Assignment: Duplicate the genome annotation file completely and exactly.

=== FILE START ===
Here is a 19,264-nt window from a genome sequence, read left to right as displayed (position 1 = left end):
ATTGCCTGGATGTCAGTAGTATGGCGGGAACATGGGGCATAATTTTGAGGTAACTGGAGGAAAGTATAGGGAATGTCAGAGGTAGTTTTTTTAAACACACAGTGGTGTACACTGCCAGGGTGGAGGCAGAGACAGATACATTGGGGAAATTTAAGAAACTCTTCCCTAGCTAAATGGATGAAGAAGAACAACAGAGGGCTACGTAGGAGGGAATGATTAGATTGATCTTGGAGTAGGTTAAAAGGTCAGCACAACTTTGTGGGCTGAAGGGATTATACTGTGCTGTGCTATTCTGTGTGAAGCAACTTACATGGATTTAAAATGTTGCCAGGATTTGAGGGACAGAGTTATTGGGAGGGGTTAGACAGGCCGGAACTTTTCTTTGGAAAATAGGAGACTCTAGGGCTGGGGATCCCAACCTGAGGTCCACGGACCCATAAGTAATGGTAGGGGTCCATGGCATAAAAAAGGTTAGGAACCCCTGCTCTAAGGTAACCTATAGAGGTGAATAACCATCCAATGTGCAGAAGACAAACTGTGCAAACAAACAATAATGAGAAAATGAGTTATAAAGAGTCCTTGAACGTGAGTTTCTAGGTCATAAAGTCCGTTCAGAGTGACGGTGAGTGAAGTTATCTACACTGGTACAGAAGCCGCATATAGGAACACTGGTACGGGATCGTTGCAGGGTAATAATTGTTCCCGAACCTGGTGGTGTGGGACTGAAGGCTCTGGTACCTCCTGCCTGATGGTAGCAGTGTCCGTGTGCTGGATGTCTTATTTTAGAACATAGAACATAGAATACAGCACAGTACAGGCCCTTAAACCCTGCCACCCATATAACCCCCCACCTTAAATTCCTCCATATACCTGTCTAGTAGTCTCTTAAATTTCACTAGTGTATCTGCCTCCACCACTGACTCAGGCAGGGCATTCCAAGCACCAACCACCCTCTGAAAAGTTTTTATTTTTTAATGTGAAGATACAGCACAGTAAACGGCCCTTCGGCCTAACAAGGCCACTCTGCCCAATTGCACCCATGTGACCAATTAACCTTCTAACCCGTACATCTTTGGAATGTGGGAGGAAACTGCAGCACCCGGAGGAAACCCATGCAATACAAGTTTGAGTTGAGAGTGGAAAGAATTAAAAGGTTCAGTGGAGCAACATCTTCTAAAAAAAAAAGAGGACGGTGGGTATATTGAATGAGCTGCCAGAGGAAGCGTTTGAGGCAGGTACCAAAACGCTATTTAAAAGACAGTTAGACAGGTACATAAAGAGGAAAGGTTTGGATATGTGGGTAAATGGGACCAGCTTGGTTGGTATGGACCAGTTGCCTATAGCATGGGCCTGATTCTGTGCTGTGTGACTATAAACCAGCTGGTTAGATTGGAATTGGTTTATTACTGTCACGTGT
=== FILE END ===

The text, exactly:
Here is a 19,264-nt window from a genome sequence, read left to right as displayed (position 1 = left end):
ATTGCCTGGATGTCAGTAGTATGGCGGGAACATGGGGCATAATTTTGAGGTAACTGGAGGAAAGTATAGGGAATGTCAGAGGTAGTTTTTTTAAACACACAGTGGTGTACACTGCCAGGGTGGAGGCAGAGACAGATACATTGGGGAAATTTAAGAAACTCTTCCCTAGCTAAATGGATGAAGAAGAACAACAGAGGGCTACGTAGGAGGGAATGATTAGATTGATCTTGGAGTAGGTTAAAAGGTCAGCACAACTTTGTGGGCTGAAGGGATTATACTGTGCTGTGCTATTCTGTGTGAAGCAACTTACATGGATTTAAAATGTTGCCAGGATTTGAGGGACAGAGTTATTGGGAGGGGTTAGACAGGCCGGAACTTTTCTTTGGAAAATAGGAGACTCTAGGGCTGGGGATCCCAACCTGAGGTCCACGGACCCATAAGTAATGGTAGGGGTCCATGGCATAAAAAAGGTTAGGAACCCCTGCTCTAAGGTAACCTATAGAGGTGAATAACCATCCAATGTGCAGAAGACAAACTGTGCAAACAAACAATAATGAGAAAATGAGTTATAAAGAGTCCTTGAACGTGAGTTTCTAGGTCATAAAGTCCGTTCAGAGTGACGGTGAGTGAAGTTATCTACACTGGTACAGAAGCCGCATATAGGAACACTGGTACGGGATCGTTGCAGGGTAATAATTGTTCCCGAACCTGGTGGTGTGGGACTGAAGGCTCTGGTACCTCCTGCCTGATGGTAGCAGTGTCCGTGTGCTGGATGTCTTATTTTAGAACATAGAACATAGAATACAGCACAGTACAGGCCCTTAAACCCTGCCACCCATATAACCCCCCACCTTAAATTCCTCCATATACCTGTCTAGTAGTCTCTTAAATTTCACTAGTGTATCTGCCTCCACCACTGACTCAGGCAGGGCATTCCAAGCACCAACCACCCTCTGAAAAGTTTTTATTTTTTAATGTGAAGATACAGCACAGTAAACGGCCCTTCGGCCTAACAAGGCCACTCTGCCCAATTGCACCCATGTGACCAATTAACCTTCTAACCCGTACATCTTTGGAATGTGGGAGGAAACTGCAGCACCCGGAGGAAACCCATGCAATACAAGTTTGAGTTGAGAGTGGAAAGAATTAAAAGGTTCAGTGGAGCAACATCTTCTAAAAAAAAAAGAGGACGGTGGGTATATTGAATGAGCTGCCAGAGGAAGCGTTTGAGGCAGGTACCAAAACGCTATTTAAAAGACAGTTAGACAGGTACATAAAGAGGAAAGGTTTGGATATGTGGGTAAATGGGACCAGCTTGGTTGGTATGGACCAGTTGCCTATAGCATGGGCCTGATTCTGTGCTGTGTGACTATAAACCAGCTGGTTAGATTGGAATTGGTTTATTACTGTCACGTGT